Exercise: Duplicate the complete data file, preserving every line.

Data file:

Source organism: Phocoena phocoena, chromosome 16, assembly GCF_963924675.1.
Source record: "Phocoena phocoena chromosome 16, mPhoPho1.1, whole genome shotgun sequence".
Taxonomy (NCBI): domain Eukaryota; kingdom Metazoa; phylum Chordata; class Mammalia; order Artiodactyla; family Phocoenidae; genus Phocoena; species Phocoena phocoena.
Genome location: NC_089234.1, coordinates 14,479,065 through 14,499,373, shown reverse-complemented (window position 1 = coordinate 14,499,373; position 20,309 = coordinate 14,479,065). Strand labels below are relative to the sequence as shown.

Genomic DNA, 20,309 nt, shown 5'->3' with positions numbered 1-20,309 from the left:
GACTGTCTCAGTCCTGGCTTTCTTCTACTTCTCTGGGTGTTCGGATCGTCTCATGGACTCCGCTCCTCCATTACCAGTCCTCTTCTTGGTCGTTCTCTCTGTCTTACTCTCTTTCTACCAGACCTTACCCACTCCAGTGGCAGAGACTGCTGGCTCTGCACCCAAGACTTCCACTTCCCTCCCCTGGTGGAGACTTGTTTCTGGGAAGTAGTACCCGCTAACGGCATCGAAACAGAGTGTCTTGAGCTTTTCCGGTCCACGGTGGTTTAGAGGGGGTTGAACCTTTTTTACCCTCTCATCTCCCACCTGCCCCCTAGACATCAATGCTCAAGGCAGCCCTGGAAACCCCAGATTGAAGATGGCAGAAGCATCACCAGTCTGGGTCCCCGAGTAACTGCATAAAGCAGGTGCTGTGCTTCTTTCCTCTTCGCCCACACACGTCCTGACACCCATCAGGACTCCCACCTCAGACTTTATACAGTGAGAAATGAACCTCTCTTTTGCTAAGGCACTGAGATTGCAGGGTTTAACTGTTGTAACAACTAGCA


Source organism: Phocoena phocoena, chromosome 16, assembly GCF_963924675.1.
Source record: "Phocoena phocoena chromosome 16, mPhoPho1.1, whole genome shotgun sequence".
Taxonomy (NCBI): domain Eukaryota; kingdom Metazoa; phylum Chordata; class Mammalia; order Artiodactyla; family Phocoenidae; genus Phocoena; species Phocoena phocoena.
Genome location: NC_089234.1, coordinates 14,479,065 through 14,499,373, shown reverse-complemented (window position 1 = coordinate 14,499,373; position 20,309 = coordinate 14,479,065). Strand labels below are relative to the sequence as shown.

Genomic DNA, 20,309 nt, shown 5'->3' with positions numbered 1-20,309 from the left:
GACTGTCTCAGTCCTGGCTTTCTTCTACTTCTCTGGGTGTTCGGATCGTCTCATGGACTCCGCTCCTCCATTACCAGTCCTCTTCTTGGTCGTTCTCTCTGTCTTACTCTCTTTCTACCAGACCTTACCCACTCCAGTGGCAGAGACTGCTGGCTCTGCACCCAAGACTTCCACTTCCCTCCCCTGGTGGAGACTTGTTTCTGGGAAGTAGTACCCGCTAACGGCATCGAAACAGAGTGTCTTGAGCTTTTCCGGTCCACGGTGGTTTAGAGGGGGTTGAACCTTTTTTACCCTCTCATCTCCCACCTGCCCCCTAGACATCAATGCTCAAGGCAGCCCTGGAAACCCCAGATTGAAGATGGCAGAAGCATCACCAGTCTGGGTCCCCGAGTAACTGCATAAAGCAGGTGCTGTGCTTCTTTCCTCTTCGCCCACACACGTCCTGACACCCATCAGGACTCCCACCTCAGACTTTATACAGTGAGAAATGAACCTCTCTTTTGCTAAGGCACTGAGATTGCAGGGTTTAACTGTTGTAACAACTAGCA